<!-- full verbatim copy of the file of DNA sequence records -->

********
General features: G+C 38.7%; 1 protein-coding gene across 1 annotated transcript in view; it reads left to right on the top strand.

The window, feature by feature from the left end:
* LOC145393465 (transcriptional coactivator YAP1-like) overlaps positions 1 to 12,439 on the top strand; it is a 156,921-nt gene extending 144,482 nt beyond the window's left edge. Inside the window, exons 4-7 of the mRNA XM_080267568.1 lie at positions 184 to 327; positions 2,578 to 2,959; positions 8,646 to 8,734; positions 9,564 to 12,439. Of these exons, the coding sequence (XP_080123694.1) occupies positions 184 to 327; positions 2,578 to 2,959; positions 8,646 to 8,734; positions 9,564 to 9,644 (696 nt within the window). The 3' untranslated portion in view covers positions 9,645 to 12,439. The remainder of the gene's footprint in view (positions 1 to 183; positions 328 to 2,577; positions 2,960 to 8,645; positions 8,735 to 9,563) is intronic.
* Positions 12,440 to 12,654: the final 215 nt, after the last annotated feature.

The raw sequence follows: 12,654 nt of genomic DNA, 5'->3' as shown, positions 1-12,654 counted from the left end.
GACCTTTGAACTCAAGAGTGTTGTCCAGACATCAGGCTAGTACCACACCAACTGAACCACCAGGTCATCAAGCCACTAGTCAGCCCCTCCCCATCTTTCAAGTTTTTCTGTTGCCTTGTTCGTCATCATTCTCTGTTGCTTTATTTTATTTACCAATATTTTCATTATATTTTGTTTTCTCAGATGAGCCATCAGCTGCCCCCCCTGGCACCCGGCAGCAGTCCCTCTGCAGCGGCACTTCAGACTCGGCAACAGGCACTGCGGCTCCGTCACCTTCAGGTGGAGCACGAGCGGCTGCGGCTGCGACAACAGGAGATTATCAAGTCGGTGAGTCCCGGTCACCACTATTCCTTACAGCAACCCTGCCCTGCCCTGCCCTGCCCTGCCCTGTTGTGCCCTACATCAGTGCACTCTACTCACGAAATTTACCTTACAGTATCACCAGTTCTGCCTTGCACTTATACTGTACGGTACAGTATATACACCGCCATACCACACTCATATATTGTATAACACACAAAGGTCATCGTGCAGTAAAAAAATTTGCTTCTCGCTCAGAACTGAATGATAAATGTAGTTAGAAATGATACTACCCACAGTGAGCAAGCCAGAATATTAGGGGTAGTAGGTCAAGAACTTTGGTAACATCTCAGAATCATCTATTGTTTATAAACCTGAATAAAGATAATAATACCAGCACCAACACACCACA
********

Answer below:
General features: G+C 38.7%; 1 protein-coding gene across 1 annotated transcript in view; it reads left to right on the top strand.

The window, feature by feature from the left end:
* LOC145393465 (transcriptional coactivator YAP1-like) overlaps positions 1 to 12,439 on the top strand; it is a 156,921-nt gene extending 144,482 nt beyond the window's left edge. Inside the window, exons 4-7 of the mRNA XM_080267568.1 lie at positions 184 to 327; positions 2,578 to 2,959; positions 8,646 to 8,734; positions 9,564 to 12,439. Of these exons, the coding sequence (XP_080123694.1) occupies positions 184 to 327; positions 2,578 to 2,959; positions 8,646 to 8,734; positions 9,564 to 9,644 (696 nt within the window). The 3' untranslated portion in view covers positions 9,645 to 12,439. The remainder of the gene's footprint in view (positions 1 to 183; positions 328 to 2,577; positions 2,960 to 8,645; positions 8,735 to 9,563) is intronic.
* Positions 12,440 to 12,654: the final 215 nt, after the last annotated feature.

The raw sequence follows: 12,654 nt of genomic DNA, 5'->3' as shown, positions 1-12,654 counted from the left end.
GACCTTTGAACTCAAGAGTGTTGTCCAGACATCAGGCTAGTACCACACCAACTGAACCACCAGGTCATCAAGCCACTAGTCAGCCCCTCCCCATCTTTCAAGTTTTTCTGTTGCCTTGTTCGTCATCATTCTCTGTTGCTTTATTTTATTTACCAATATTTTCATTATATTTTGTTTTCTCAGATGAGCCATCAGCTGCCCCCCCTGGCACCCGGCAGCAGTCCCTCTGCAGCGGCACTTCAGACTCGGCAACAGGCACTGCGGCTCCGTCACCTTCAGGTGGAGCACGAGCGGCTGCGGCTGCGACAACAGGAGATTATCAAGTCGGTGAGTCCCGGTCACCACTATTCCTTACAGCAACCCTGCCCTGCCCTGCCCTGCCCTGCCCTGTTGTGCCCTACATCAGTGCACTCTACTCACGAAATTTACCTTACAGTATCACCAGTTCTGCCTTGCACTTATACTGTACGGTACAGTATATACACCGCCATACCACACTCATATATTGTATAACACACAAAGGTCATCGTGCAGTAAAAAAATTTGCTTCTCGCTCAGAACTGAATGATAAATGTAGTTAGAAATGATACTACCCACAGTGAGCAAGCCAGAATATTAGGGGTAGTAGGTCAAGAACTTTGGTAACATCTCAGAATCATCTATTGTTTATAAACCTGAATAAAGATAATAATACCAGCACCAACACACCACA